Demanding Clear and Consistent Communication: Evelyn Lees, senior guide, focused on the need for clear and direct communication in the mountains. All Exum guides instruct their clients to use the same verbal commands during climbing, with no exceptions: "That's me, Jack!" "Climb, Evelyn!" "Climbing, Jack!" The value of such simple and repetitive communication is easy to recognize when one climber on the rope is high above and out of sight. Add in wind and storm factors and clear communication between climbers roped together quickly becomes a matter of life or death.
Developing Teaching Skills: Exum guides spend a great deal of time teaching so that clients can take responsibility for each other on the summit climb. Client teams generally complete a two-day mountaineering school in preparation for a climb of the 13,770 foot Grand Teton. Turner notes, "Most of our climbers have just learned in school what we then ask them to do on the Grand." Andy Tyson, 37, a second-year Exum guide whose prior experience includes ten years as a mountaineering instructor with the National Outdoor Leadership School, said, "Exum's core program really encourages guides to teach rather than just guide. That makes both parties happy. The client is engaged and contributing, and the guide gets to know the clients and understand their abilities better."
Putting Lessons Learned Into Practice: Business leaders, like guides, can build effective teams by helping others operate safely in an environment of uncertainty, fostering trusting relationships, communicating clearly and consistently, and teaching others during challenging experiences.
For John Sims, a Merrill Lynch Global Private Client Vice President who reached the summit of the Grand Teton as a member of a guided team this summer, operating in the uncertain environment of his industry means giving his team members the confidence to work through complex financial models before challenging their assumptions and saving discussions for when the projections are delivered. "There are uncertainties inherent in trying to predict behaviors fifteen months out, so it's about recognizing those unknowns exist," Sims said. "People have to know they can come to you with a serious issue and trust you to help them resolve it. I have used the analogy of being roped together as a team, the constant cycle of trusting while climbing on belay then being responsible as the anchor, numerous times since I came back from Wyoming."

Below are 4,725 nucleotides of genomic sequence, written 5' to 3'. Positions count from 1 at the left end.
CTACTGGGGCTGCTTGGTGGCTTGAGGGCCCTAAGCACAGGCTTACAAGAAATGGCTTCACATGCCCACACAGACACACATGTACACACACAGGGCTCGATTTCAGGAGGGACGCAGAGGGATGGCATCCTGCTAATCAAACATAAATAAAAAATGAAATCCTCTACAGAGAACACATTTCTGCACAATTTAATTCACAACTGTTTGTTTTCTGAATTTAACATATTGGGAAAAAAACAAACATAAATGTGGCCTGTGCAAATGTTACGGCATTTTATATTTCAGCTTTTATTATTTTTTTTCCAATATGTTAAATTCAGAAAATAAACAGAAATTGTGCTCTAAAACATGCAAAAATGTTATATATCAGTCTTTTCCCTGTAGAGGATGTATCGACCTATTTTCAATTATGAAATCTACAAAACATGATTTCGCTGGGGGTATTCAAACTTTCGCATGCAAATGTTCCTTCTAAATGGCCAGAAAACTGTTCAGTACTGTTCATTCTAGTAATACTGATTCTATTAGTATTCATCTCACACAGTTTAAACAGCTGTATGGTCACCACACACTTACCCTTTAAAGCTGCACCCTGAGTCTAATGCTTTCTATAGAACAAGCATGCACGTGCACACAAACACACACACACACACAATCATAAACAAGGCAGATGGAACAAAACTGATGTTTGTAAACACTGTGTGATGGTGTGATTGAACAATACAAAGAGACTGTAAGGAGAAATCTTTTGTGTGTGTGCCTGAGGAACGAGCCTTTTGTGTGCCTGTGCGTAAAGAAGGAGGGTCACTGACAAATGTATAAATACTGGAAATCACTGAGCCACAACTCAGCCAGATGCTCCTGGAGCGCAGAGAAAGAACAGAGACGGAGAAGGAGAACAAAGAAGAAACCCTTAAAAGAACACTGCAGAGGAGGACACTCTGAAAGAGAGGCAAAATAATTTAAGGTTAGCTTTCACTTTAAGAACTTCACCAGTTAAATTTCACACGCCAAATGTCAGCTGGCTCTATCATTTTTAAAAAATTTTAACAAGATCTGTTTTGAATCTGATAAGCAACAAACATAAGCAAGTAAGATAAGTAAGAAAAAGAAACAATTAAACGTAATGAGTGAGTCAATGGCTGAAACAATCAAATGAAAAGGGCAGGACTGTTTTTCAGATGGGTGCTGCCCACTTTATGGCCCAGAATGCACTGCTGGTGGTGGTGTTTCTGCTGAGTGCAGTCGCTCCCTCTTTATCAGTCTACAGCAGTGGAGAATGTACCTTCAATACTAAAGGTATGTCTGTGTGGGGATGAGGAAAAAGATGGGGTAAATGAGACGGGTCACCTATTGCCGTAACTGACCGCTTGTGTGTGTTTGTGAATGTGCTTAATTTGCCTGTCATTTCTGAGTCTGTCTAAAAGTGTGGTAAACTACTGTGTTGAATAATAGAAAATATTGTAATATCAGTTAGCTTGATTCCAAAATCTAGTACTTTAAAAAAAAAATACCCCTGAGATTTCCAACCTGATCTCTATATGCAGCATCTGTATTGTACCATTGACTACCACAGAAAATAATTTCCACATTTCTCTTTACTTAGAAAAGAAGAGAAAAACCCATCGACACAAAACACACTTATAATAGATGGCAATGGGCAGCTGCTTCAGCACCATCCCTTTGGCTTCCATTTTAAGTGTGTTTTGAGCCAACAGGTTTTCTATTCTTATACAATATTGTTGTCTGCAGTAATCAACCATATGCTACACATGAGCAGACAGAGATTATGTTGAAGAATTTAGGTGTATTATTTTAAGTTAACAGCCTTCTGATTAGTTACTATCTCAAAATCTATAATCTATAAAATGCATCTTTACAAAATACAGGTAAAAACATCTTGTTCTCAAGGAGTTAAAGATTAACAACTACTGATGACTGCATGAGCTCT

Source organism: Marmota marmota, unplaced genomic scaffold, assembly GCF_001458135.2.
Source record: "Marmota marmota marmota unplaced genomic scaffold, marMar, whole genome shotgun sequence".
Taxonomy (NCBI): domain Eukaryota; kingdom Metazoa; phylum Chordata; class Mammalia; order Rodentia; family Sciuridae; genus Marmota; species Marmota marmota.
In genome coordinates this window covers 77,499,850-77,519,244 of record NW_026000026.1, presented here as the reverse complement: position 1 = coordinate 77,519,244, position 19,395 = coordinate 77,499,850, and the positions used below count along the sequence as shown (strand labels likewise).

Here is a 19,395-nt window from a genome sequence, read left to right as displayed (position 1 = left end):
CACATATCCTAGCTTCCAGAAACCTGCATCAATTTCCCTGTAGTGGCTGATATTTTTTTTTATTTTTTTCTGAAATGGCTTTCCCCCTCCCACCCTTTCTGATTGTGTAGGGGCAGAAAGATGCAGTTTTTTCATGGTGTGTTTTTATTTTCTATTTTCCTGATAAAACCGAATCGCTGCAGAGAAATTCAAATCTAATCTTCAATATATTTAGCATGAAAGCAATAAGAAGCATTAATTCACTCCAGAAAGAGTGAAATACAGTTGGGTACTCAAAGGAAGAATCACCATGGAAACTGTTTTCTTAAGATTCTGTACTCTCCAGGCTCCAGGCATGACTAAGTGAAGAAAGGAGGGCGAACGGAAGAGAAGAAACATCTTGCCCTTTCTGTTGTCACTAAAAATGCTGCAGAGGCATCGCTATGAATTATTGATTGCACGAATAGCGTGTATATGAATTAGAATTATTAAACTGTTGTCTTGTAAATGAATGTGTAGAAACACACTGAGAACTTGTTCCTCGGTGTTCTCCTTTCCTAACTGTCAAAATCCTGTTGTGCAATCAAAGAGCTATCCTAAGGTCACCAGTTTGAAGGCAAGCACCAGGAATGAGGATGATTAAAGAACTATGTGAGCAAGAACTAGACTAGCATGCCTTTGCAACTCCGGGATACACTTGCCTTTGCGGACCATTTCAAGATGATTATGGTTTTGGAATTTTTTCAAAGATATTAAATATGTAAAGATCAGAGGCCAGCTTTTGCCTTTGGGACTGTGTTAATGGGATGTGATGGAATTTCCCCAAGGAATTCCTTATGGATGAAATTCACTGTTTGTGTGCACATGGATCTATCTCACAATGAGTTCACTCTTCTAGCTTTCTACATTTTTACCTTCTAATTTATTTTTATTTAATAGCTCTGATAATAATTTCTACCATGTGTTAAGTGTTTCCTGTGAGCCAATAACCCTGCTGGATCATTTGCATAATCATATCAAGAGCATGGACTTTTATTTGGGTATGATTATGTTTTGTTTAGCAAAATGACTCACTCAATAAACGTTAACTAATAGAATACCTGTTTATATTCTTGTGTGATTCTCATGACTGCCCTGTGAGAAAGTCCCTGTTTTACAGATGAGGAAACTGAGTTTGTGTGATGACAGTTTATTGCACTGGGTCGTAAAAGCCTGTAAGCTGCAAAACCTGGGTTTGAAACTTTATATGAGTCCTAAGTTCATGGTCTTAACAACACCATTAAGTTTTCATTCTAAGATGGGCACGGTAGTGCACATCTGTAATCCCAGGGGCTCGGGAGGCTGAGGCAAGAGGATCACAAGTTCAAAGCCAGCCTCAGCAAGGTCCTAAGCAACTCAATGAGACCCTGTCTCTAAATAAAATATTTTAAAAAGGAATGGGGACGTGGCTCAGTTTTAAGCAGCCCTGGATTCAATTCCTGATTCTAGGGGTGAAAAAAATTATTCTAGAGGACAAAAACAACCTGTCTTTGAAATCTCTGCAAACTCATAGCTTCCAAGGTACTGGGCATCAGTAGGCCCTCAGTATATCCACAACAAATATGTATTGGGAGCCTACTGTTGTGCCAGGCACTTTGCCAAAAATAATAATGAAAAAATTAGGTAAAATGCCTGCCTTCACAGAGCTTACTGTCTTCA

Sims acknowledged that communication with his team members is key. "A lot of my job involves interpreting the issue one of my team is explaining, then deciding how best to communicate it and to whom," he said. By providing challenging experiences for junior staffers, which inevitably include making mistakes and learning from them, said Sims, "we've come full circle to the uncertain environment, and trust and communication issues I faced in climbing the Grand Teton."
Andy McGinnis, another Merrill Lynch Vice President and first-time Grand Teton climber, also sees the parallels between business and guiding. "Success in both business and climbing is achieved through a unique combination of individual contribution and teamwork," he said. "Reaching the summit of the Grand Teton required our team to work seamlessly, as we belayed each other, checked each other's equipment, and provided encouragement along the way. But each of us also had to climb to the top of the mountain under his or her own power. In my job, estimating my business' earnings is very similar. To be successful, I must work with my colleagues across the business to obtain the best information possible. At the same time, my individual contribution to the final product will have a direct effect on the team's success."
Climbing big mountains affords even novice climbers the opportunity to gain a new perspective on leadership and teamwork, and team members frequently reflect on these lessons long after the experience itself is over. Less often noticed is the way in which expert mountain guides help teams overcome the many challenges along the way. Guides, in fact, provide a new and useful model for leadership in business: Leading like a guide means showing the way, at the sharp end of the rope, while building individual competencies and mutual accountability in each team member.